You’ve been to a party, you had a few too many. What do you do? Pop a few Aspirin and pound back water before bed, to get ahead of the hangover.
That is Alain Bellemare’s current approach to running Bombardier Inc. The Montreal-based chief executive is doing everything in his power to get in front of repayments on US$9.3-billion of debt. The loans are a hangover that stems in large part from a party that took place before Mr. Bellemare arrived in 2015, when Bombardier dropped US$6-billion on a commercial aircraft business, only to finally cut all ties with the project Thursday.
For Bombardier, debt relief is expected to come from the sale of one of the company’s two remaining divisions. Mr. Bellemare is running simultaneous talks in Europe and North America aimed at finding new owners for either the company’s rail or business-jet unit. There are discussions playing out with France’s Alstom SA and Japan’s Hitachi on the train side, while on the plane side, Bombardier is talking to U.S. conglomerate Textron Inc. and private-equity giant the Carlyle Group. While the process is confidential, European media report the sale of the train-manufacturing business is the most likely scenario.
Analysts say Mr. Bellemare is conducting this auction with a sense of urgency, and questioned that approach during a conference call Thursday to discuss Bombardier’s financial results, which were headlined by a US$1.6-billion loss last year, and free cash flow that was below the Street’s already reduced expectations.
“Why is there this sort of quick look to do all of this, if the business is in fact getting better?” Goldman Sachs analyst Noah Poponak asked Mr. Bellemare on the call. He said: “It’s starting to look more like an asset liquidation than a turnaround.”
“It’s the balance sheet. It’s not complicated,” Mr. Bellemare answered, characterizing the company’s moves as an attempt to pay down debt before any crisis hits. He told the Goldman analyst: “It’s about being pro-active.” He went on to say that Bombardier can take its time in making any decisions. With more than US$4-billion of cash and US$5.5-billion in liquidity, and no major debt repayments due until late 2021, Mr. Bellemare said the company has the financial flexibility needed to complete a turnaround that started five years ago.
However, he also offered financial guidance that was significantly below what the Street was expecting prior to the company’s release of preliminary results in January. Sales are expected to rise from US$13.7-billion last year, excluding businesses that are being sold, to US$15-billion this year. Previously, analysts expected Bombardier to sell more than US$16-billion of planes and trains.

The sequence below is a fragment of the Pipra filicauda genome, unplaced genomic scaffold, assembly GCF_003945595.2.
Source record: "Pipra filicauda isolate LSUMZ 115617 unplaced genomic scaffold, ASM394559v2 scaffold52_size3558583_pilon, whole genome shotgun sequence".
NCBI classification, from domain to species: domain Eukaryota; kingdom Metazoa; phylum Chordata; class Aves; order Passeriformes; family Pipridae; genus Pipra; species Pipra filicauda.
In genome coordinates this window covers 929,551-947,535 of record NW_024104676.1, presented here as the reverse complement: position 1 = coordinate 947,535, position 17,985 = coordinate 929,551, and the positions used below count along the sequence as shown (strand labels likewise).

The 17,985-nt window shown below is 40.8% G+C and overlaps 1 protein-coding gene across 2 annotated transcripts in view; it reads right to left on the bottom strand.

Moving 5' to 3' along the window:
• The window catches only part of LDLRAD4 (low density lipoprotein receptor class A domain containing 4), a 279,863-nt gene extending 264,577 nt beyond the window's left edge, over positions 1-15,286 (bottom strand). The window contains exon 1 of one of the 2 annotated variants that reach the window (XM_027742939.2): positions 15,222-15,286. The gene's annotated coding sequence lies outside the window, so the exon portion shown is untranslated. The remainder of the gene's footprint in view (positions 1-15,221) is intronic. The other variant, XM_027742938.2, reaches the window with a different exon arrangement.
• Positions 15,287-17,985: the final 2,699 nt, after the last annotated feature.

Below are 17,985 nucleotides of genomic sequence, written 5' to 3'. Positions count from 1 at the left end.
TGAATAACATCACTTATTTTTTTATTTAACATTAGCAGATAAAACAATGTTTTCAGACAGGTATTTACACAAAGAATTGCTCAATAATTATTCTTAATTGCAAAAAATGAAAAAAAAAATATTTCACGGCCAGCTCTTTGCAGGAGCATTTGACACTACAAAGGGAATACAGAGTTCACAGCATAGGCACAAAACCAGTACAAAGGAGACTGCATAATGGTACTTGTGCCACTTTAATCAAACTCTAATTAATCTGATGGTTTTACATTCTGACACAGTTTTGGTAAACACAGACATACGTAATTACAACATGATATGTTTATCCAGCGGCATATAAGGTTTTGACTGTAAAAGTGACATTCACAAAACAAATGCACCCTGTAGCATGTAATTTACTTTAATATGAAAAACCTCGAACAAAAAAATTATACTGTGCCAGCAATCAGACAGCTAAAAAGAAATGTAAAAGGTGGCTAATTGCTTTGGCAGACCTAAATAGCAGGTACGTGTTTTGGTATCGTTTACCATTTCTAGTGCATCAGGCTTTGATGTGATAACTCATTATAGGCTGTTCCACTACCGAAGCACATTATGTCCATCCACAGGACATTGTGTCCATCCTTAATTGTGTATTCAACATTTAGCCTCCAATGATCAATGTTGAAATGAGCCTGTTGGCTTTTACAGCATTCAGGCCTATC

Bombardier’s free cash flow and its EBITDA margin (that’s earnings before interest, taxes, depreciation and amortization) are also expected to fall well short of what was forecast. Ratcheting back analysts’ expectations while highlighting the need to pay down debt made for a downbeat conference call.
The true test of Mr. Bellemare’s turnaround plan is how much money Bombardier raises if it does sell a business. Just like a few Aspirin and glasses of water don’t hold off the morning-after headache, selling the transportation division might not generate enough money to truly fix the company’s debt-heavy balance sheet.
Analyst Cameron Doerksen at National Bank Financial ran the numbers Thursday and said in a report that Bombardier can expect to get between US$5-billion and US$7-billion for its rail unit. Before Bombardier gets a penny, it will need to hand a third of the cash to the Caisse de dépôt et placement du Québec for its stake in the unit. Mr. Doerksen said up to an additional US$1-billion may need to be set aside to cover pension costs.
Bombardier could sell its transportation division and still carry a relatively high debt load of US$2-billion on a cyclical luxury-jet business. While he’s bullish on Bombardier’s stock, Mr. Doerksen said selling the aviation division, which could fetch an estimated US$7.4-billion, is the better way forward for shareholders.
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